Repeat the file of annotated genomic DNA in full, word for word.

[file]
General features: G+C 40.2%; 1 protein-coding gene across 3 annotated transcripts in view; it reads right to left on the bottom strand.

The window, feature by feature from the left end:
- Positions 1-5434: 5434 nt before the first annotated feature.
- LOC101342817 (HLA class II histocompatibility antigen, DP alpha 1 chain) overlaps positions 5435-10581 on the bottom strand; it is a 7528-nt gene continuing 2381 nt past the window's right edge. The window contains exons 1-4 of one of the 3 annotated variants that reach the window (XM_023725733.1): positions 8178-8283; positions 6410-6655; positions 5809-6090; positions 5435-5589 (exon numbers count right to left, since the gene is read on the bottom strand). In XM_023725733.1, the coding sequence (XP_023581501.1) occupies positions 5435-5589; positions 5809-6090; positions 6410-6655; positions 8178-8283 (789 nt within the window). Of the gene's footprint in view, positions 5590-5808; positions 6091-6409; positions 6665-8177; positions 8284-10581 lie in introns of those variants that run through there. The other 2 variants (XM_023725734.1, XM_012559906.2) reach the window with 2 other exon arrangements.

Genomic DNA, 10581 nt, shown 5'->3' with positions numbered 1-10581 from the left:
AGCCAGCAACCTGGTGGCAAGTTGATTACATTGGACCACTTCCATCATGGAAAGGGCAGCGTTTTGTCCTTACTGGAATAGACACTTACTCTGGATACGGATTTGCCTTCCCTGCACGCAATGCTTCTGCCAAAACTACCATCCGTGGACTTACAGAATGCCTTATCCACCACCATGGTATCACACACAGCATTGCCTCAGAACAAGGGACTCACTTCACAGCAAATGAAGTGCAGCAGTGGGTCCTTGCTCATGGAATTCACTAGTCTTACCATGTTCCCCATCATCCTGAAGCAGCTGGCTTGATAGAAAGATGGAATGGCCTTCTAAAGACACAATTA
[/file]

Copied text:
General features: G+C 40.2%; 1 protein-coding gene across 3 annotated transcripts in view; it reads right to left on the bottom strand.

The window, feature by feature from the left end:
- Positions 1-5434: 5434 nt before the first annotated feature.
- LOC101342817 (HLA class II histocompatibility antigen, DP alpha 1 chain) overlaps positions 5435-10581 on the bottom strand; it is a 7528-nt gene continuing 2381 nt past the window's right edge. The window contains exons 1-4 of one of the 3 annotated variants that reach the window (XM_023725733.1): positions 8178-8283; positions 6410-6655; positions 5809-6090; positions 5435-5589 (exon numbers count right to left, since the gene is read on the bottom strand). In XM_023725733.1, the coding sequence (XP_023581501.1) occupies positions 5435-5589; positions 5809-6090; positions 6410-6655; positions 8178-8283 (789 nt within the window). Of the gene's footprint in view, positions 5590-5808; positions 6091-6409; positions 6665-8177; positions 8284-10581 lie in introns of those variants that run through there. The other 2 variants (XM_023725734.1, XM_012559906.2) reach the window with 2 other exon arrangements.

Genomic DNA, 10581 nt, shown 5'->3' with positions numbered 1-10581 from the left:
AGCCAGCAACCTGGTGGCAAGTTGATTACATTGGACCACTTCCATCATGGAAAGGGCAGCGTTTTGTCCTTACTGGAATAGACACTTACTCTGGATACGGATTTGCCTTCCCTGCACGCAATGCTTCTGCCAAAACTACCATCCGTGGACTTACAGAATGCCTTATCCACCACCATGGTATCACACACAGCATTGCCTCAGAACAAGGGACTCACTTCACAGCAAATGAAGTGCAGCAGTGGGTCCTTGCTCATGGAATTCACTAGTCTTACCATGTTCCCCATCATCCTGAAGCAGCTGGCTTGATAGAAAGATGGAATGGCCTTCTAAAGACACAATTA